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Most modern digital video and audio is shared through a type of cable used on nearly any type of device, called HDMI. High-definition multimedia interface ports and cabling are extremely versatile and can now be found on everything from tablet computers and laptops to televisions and theater equipment.

However, HDMI still carries a few drawbacks. Some older laptops that aren’t equipped with an HDMI port require adapters before they’re able to output to a TV. The process also requires a handshake between the laptop and the TV before the latter will begin receiving audio and video.

We’ll begin by looking at the steps to take within a laptop’s operating system, and conclude with a summary of potential HDMI adapters that can bring any laptop up to speed.

Connect the HDMI Cable to Your TV

Step 1 Connecting HDMI Cable to Your TV

First, plug the HDMI cable into the receiving TV. Ensure that you know which TV port the cable has been assigned to—high-definition televisions often have several. Before proceeding to setup on the laptop, switch your TV to the appropriate input channel. This will help you to troubleshoot, and will also alert you to when the laptop output is properly working.

Connect the HDMI Cable to Your Laptop

Connecting HDMI Cable to the Laptop

Next, plug the HDMI cable into the laptop’s HDMI port. Some models will automatically detect the presence of an output cable, and send you a query asking if you’d like to extend your computer’s desktop to a second monitor. If this is the case, simply select “Yes,” and ensure that your laptop’s desktop does, indeed, show up on your TV screen.

Set Up Your Laptop for an External Display

If you receive no such query, a few extra steps will be necessary. First, find your computer’s “Control Panel.” Beneath the “Appearance and Personalization” category, select “Adjust Screen Resolution.” Now that your laptop is physically connected to the TV via the HDMI cable, this window should reveal two displays.

If your desktop already appears on the TV, both will be enabled, but if it does not, one will be disabled. Click on the disabled display, and select “Extend the Desktop onto this Monitor.” At this point, if all steps were correctly followed and all hardware is configured, you will see your laptop’s desktop on the larger TV screen.

Diagnosing Further Issues

Two problems occasionally surface when performing this process, and both can be solved with simple troubleshooting. If you’ve connected the laptop to the TV via HDMI but the sound is not working, the fault often rests in the laptop’s audio drivers. In the System Tray, locate the sound icon and select “Playback Devices.” The TV that your laptop is connected to should now appear among the listed devices. With the TV selected, choose “Set Default.” This will force the laptop’s default sound output to the connected TV.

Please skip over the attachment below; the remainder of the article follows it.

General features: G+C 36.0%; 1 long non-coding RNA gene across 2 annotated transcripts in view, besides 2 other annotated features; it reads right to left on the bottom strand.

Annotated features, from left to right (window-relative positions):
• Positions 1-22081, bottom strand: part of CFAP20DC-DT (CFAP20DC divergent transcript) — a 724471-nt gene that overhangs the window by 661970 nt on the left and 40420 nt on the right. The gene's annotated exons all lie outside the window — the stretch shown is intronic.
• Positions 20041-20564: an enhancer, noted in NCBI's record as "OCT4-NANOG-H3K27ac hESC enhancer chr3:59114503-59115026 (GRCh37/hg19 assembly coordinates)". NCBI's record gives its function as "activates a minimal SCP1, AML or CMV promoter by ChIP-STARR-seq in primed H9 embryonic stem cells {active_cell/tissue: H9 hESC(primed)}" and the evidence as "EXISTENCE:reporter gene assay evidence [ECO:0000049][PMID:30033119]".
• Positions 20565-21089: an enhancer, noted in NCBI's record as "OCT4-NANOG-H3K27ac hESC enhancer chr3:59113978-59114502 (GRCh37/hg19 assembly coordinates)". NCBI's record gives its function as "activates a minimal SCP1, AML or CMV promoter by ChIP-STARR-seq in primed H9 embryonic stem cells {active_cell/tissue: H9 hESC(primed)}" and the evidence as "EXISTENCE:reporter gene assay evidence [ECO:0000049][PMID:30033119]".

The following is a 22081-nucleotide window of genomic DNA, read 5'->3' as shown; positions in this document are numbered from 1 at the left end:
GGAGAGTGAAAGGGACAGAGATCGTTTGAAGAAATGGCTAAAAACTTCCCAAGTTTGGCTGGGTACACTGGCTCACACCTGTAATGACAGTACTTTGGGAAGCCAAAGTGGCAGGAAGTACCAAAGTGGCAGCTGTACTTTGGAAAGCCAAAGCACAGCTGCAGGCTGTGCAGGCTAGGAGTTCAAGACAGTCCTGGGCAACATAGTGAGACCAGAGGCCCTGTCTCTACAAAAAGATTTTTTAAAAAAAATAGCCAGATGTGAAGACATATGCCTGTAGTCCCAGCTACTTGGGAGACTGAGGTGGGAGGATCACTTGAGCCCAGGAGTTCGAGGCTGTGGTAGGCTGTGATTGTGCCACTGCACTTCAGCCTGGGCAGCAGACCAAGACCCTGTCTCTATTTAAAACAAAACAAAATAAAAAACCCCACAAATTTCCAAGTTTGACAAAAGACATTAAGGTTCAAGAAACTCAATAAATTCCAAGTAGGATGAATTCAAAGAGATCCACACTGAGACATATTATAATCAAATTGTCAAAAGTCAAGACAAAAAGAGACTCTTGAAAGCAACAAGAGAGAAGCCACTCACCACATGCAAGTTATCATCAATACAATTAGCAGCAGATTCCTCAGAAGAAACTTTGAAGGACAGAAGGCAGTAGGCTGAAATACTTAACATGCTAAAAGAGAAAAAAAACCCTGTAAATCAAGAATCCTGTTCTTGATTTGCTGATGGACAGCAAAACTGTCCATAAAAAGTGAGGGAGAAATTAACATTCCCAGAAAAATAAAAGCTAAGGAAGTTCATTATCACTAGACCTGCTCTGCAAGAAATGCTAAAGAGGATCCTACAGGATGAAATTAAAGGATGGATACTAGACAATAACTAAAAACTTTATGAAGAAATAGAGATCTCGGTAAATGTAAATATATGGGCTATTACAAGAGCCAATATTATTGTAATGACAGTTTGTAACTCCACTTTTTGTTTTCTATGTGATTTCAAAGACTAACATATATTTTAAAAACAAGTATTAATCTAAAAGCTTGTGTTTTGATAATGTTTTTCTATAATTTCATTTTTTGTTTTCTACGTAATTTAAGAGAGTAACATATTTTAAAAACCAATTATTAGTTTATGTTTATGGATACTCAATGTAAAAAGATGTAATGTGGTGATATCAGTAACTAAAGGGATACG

Fixing the “No Signal” Message

Another frequent problem is the appearance of the words “No Signal” on the intended TV screen, indicating that the TV is not correctly displaying the audio and video from the laptop. First, double-check that the TV is set to the input channel that you’ve plugged the HDMI cable into. This is a frequent mistake, and the simplest of solutions.

If the input channel is correct, but “No Signal” still appears on the screen, unplug the HDMI cable from the TV and laptop, and power down both devices. Allow each to turn back on fully, and then attempt the setup process once more.

If your devices still do not work, then a problem may exist at the hardware level. Attempt the connection with a different HDMI cable, and if the connection is still unsuccessful, contact the laptop’s manufacturer.

HDMI Adapters

While HDMI has been a preferred way to transfer video and audio since roughly 2004, not all machines may be equipped with an HDMI port. If this is the case, a USB to HDMI adaptor will be necessary to output video and audio from your laptop to a TV. Once an adapter has been connected, however, the setup process detailed above can be used to successfully bridge the two devices.

Though DVI ports on laptop computers are rare, adapters are available to make these computers HDMI ready. DVI output signals do not carry audio, however, and should therefore only be used when video output is required.

Conclusion

Regardless of any necessary troubleshooting, HDMI remains the reliable standard for audio and video transfer between devices. With most modern hardware embracing it, using your laptop to broadcast to a TV broadens potential for both work and entertainment.

The above steps will ideally have your laptop projecting audio and video to your TV. Provided the steps are followed closely, your laptop’s adjusted settings should make the process foreseeably easier.

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